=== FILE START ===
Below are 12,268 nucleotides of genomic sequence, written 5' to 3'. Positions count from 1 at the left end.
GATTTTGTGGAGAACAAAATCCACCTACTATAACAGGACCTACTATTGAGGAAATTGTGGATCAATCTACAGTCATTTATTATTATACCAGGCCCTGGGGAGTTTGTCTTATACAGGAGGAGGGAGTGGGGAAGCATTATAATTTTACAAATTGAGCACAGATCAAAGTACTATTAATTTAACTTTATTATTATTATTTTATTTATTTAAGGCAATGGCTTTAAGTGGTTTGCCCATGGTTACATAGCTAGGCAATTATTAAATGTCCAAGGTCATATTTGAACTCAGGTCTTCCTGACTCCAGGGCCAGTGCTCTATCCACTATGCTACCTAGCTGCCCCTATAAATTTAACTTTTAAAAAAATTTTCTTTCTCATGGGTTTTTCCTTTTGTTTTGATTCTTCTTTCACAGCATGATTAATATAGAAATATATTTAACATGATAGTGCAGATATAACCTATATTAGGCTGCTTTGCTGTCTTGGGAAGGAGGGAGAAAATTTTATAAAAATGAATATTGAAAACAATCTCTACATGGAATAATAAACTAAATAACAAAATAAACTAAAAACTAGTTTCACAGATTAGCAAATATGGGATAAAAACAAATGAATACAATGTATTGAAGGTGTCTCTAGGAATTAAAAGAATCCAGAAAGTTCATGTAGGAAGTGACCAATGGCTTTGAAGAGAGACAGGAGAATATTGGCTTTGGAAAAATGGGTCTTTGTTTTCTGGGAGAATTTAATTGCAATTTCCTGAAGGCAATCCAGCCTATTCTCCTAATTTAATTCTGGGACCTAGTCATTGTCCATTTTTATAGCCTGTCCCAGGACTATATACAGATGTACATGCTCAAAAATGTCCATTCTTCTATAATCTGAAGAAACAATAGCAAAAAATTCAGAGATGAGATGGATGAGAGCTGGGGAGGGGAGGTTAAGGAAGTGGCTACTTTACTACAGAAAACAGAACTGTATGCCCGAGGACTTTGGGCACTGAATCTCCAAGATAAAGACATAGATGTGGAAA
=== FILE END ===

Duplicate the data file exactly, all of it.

Below are 12,268 nucleotides of genomic sequence, written 5' to 3'. Positions count from 1 at the left end.
GATTTTGTGGAGAACAAAATCCACCTACTATAACAGGACCTACTATTGAGGAAATTGTGGATCAATCTACAGTCATTTATTATTATACCAGGCCCTGGGGAGTTTGTCTTATACAGGAGGAGGGAGTGGGGAAGCATTATAATTTTACAAATTGAGCACAGATCAAAGTACTATTAATTTAACTTTATTATTATTATTTTATTTATTTAAGGCAATGGCTTTAAGTGGTTTGCCCATGGTTACATAGCTAGGCAATTATTAAATGTCCAAGGTCATATTTGAACTCAGGTCTTCCTGACTCCAGGGCCAGTGCTCTATCCACTATGCTACCTAGCTGCCCCTATAAATTTAACTTTTAAAAAAATTTTCTTTCTCATGGGTTTTTCCTTTTGTTTTGATTCTTCTTTCACAGCATGATTAATATAGAAATATATTTAACATGATAGTGCAGATATAACCTATATTAGGCTGCTTTGCTGTCTTGGGAAGGAGGGAGAAAATTTTATAAAAATGAATATTGAAAACAATCTCTACATGGAATAATAAACTAAATAACAAAATAAACTAAAAACTAGTTTCACAGATTAGCAAATATGGGATAAAAACAAATGAATACAATGTATTGAAGGTGTCTCTAGGAATTAAAAGAATCCAGAAAGTTCATGTAGGAAGTGACCAATGGCTTTGAAGAGAGACAGGAGAATATTGGCTTTGGAAAAATGGGTCTTTGTTTTCTGGGAGAATTTAATTGCAATTTCCTGAAGGCAATCCAGCCTATTCTCCTAATTTAATTCTGGGACCTAGTCATTGTCCATTTTTATAGCCTGTCCCAGGACTATATACAGATGTACATGCTCAAAAATGTCCATTCTTCTATAATCTGAAGAAACAATAGCAAAAAATTCAGAGATGAGATGGATGAGAGCTGGGGAGGGGAGGTTAAGGAAGTGGCTACTTTACTACAGAAAACAGAACTGTATGCCCGAGGACTTTGGGCACTGAATCTCCAAGATAAAGACATAGATGTGGAAA